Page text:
Life as we know it would not exist without the ability of protein sequences to bind metal ions. Transition metals, in particular, play essential roles in a wide range of structural and catalytic functions. The ubiquitous occurrence of metalloproteins in all organisms leads one to ask whether metal binding is an evolved trait that occurred only rarely in ancestral sequences, or alternatively, whether it is an innate property of amino acid sequences, occurring frequently in unevolved sequence space. To address this question, we studied 52 proteins from a combinatorial library of novel sequences designed to fold into 4-helix bundles. Although these sequences were neither designed nor evolved to bind metals, the majority of them have innate tendencies to bind the transition metals copper, cobalt, and zinc with high nanomolar to low-micromolar affinity. Full article
Show Figures

Graphical abstract

Open AccessArticle
The Reaction of Aminonitriles with Aminothiols: A Way to Thiol-Containing Peptides and Nitrogen Heterocycles in the Primitive Earth Ocean
Life 2018, 8(4), 47; https://doi.org/10.3390/life8040047 - 19 Oct 2018
Cited by 1
Abstract
The Strecker reaction of aldehydes with ammonia and hydrogen cyanide first leads to α-aminonitriles, which are then hydrolyzed to α-amino acids. However, before reacting with water, these aminonitriles can be trapped by aminothiols, such as cysteine or homocysteine, to give 5- or 6-membered [...] Read more.
The Strecker reaction of aldehydes with ammonia and hydrogen cyanide first leads to α-aminonitriles, which are then hydrolyzed to α-amino acids. However, before reacting with water, these aminonitriles can be trapped by aminothiols, such as cysteine or homocysteine, to give 5- or 6-membered ring heterocycles, which in turn are hydrolyzed to dipeptides. We propose that this two-step process enabled the formation of thiol-containing dipeptides in the primitive ocean. These small peptides are able to promote the formation of other peptide bonds and of heterocyclic molecules. Theoretical calculations support our experimental results. They predict that α-aminonitriles should be more reactive than other nitriles, and that imidazoles should be formed from transiently formed amidinonitriles. Overall, this set of reactions delineates a possible early stage of the development of organic chemistry, hence of life, on Earth dominated by nitriles and thiol-rich peptides (TRP). Full article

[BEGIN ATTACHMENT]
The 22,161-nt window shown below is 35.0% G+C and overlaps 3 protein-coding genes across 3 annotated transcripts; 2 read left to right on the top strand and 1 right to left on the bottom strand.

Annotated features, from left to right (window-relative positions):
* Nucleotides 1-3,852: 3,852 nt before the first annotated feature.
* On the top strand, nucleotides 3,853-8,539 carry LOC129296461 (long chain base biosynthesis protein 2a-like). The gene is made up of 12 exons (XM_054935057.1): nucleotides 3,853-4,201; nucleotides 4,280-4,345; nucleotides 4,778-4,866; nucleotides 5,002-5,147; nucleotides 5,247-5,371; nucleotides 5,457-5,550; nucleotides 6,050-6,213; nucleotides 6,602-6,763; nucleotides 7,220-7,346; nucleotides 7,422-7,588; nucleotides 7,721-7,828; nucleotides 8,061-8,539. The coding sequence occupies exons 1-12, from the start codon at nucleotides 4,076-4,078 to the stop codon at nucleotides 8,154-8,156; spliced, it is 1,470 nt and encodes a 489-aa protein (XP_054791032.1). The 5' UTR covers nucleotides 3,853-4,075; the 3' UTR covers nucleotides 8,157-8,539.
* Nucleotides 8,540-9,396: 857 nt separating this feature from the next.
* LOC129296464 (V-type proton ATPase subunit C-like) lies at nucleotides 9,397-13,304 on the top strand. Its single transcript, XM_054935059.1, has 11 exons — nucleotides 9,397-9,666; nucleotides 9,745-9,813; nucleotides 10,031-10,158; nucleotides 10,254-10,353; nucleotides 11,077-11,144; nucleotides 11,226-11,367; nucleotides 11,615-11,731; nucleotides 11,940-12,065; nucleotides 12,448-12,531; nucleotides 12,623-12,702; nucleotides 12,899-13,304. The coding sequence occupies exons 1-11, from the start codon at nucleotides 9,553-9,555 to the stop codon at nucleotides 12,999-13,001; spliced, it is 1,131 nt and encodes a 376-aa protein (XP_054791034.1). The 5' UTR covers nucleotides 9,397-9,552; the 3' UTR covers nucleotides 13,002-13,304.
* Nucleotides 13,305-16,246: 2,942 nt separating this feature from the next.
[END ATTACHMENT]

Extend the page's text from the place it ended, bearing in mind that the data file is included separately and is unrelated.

Show Figures

Graphical abstract

Review

Jump to: Editorial, Research, Other

Open AccessReview
How Prebiotic Chemistry and Early Life Chose Phosphate
Life 2019, 9(1), 26; https://doi.org/10.3390/life9010026 - 03 Mar 2019
Abstract
The very specific thermodynamic instability and kinetic stability of phosphate esters and anhydrides impart them invaluable properties in living organisms in which highly efficient enzyme catalysts compensate for their low intrinsic reactivity. Considering their role in protein biosynthesis, these properties raise a paradox [...] Read more.
The very specific thermodynamic instability and kinetic stability of phosphate esters and anhydrides impart them invaluable properties in living organisms in which highly efficient enzyme catalysts compensate for their low intrinsic reactivity. Considering their role in protein biosynthesis, these properties raise a paradox about early stages: How could these species be selected in the absence of enzymes? This review is aimed at demonstrating that considering mixed anhydrides or other species more reactive than esters and anhydrides can help in solving the paradox. The consequences of this approach for chemical evolution and early stages of life are analysed. Full article
Show Figures

Figure 1

Open AccessReview
The Beginning of Systems Chemistry
Life 2019, 9(1), 11; https://doi.org/10.3390/life9010011 - 24 Jan 2019